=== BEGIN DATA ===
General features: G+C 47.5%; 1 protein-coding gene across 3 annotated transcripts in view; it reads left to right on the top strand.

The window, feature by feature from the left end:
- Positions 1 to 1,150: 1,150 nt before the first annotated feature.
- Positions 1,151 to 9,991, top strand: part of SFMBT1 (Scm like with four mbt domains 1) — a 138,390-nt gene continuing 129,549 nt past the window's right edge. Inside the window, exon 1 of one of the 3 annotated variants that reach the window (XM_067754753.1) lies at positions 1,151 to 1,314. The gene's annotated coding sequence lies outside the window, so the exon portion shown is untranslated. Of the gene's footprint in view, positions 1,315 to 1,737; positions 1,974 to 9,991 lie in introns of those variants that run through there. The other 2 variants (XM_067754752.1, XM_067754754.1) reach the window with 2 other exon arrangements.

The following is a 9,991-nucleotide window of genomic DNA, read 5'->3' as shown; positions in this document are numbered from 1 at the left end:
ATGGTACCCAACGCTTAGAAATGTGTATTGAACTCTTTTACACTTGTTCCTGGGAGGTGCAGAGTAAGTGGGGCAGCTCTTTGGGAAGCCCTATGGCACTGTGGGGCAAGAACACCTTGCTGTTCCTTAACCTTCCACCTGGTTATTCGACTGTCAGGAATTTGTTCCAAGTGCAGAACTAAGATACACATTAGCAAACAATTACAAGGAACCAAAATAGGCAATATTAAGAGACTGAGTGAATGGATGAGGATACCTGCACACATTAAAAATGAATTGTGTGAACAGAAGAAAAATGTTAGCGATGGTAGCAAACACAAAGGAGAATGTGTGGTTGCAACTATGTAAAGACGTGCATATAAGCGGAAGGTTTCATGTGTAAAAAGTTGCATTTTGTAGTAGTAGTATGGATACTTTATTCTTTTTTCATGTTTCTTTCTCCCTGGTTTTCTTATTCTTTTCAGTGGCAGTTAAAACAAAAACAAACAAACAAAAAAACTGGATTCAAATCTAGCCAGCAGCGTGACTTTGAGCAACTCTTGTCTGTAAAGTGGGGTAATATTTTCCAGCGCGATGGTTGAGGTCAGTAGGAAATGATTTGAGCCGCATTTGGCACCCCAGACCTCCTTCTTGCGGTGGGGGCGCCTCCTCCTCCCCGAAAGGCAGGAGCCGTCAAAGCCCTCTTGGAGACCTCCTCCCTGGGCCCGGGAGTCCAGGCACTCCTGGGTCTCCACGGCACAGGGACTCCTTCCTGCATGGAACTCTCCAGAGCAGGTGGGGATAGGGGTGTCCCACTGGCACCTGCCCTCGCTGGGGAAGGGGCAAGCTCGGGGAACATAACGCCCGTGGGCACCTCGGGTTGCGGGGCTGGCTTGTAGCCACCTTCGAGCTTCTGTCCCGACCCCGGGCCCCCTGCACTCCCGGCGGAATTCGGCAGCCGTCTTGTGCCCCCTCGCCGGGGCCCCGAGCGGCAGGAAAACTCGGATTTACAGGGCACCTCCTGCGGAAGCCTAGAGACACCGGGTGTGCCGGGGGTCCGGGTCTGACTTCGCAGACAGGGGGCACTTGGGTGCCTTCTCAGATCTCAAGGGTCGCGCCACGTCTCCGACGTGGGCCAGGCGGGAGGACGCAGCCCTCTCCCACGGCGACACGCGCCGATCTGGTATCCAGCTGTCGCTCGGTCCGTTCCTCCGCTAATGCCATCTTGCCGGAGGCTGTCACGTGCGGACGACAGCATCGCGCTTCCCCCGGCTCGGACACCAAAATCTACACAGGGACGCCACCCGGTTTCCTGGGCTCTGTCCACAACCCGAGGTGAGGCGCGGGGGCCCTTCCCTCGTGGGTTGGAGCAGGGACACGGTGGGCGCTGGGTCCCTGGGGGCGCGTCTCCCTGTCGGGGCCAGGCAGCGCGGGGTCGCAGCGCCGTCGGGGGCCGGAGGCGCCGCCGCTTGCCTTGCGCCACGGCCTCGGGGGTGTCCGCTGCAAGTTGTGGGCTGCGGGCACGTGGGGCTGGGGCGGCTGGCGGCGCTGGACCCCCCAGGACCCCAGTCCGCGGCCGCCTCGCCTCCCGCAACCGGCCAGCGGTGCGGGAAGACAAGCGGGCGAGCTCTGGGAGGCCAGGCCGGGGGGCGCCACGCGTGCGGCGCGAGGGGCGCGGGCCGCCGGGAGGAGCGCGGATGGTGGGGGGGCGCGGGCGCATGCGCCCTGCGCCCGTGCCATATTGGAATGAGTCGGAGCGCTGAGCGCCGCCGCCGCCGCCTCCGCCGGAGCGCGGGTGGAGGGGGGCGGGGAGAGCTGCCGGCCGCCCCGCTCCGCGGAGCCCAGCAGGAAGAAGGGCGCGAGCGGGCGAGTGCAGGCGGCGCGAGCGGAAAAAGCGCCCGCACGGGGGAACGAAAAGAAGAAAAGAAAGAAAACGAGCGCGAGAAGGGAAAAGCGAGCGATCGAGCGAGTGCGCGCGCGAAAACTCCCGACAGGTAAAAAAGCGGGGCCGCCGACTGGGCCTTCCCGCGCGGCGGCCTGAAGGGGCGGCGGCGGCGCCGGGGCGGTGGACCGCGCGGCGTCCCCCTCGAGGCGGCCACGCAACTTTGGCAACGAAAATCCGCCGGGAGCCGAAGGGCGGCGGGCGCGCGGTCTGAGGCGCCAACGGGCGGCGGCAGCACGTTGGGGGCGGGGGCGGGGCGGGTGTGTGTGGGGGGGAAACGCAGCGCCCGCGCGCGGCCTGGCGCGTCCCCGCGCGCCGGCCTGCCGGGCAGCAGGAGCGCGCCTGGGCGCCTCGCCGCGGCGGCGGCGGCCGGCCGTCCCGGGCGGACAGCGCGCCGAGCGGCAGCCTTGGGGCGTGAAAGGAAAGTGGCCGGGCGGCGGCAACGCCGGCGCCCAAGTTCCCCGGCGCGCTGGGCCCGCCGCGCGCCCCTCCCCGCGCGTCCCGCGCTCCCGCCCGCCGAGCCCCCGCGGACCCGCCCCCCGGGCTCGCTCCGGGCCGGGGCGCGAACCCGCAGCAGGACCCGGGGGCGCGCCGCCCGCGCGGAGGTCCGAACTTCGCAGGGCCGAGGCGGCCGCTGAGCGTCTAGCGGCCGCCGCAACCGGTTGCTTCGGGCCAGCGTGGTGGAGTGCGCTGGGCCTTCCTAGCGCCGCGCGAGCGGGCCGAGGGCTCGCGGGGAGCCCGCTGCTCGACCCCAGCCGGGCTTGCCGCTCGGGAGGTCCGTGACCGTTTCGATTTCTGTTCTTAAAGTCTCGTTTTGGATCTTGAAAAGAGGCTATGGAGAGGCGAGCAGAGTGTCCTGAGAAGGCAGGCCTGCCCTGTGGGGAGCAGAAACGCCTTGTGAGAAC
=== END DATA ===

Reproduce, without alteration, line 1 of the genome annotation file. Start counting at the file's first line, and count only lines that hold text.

General features: G+C 47.5%; 1 protein-coding gene across 3 annotated transcripts in view; it reads left to right on the top strand.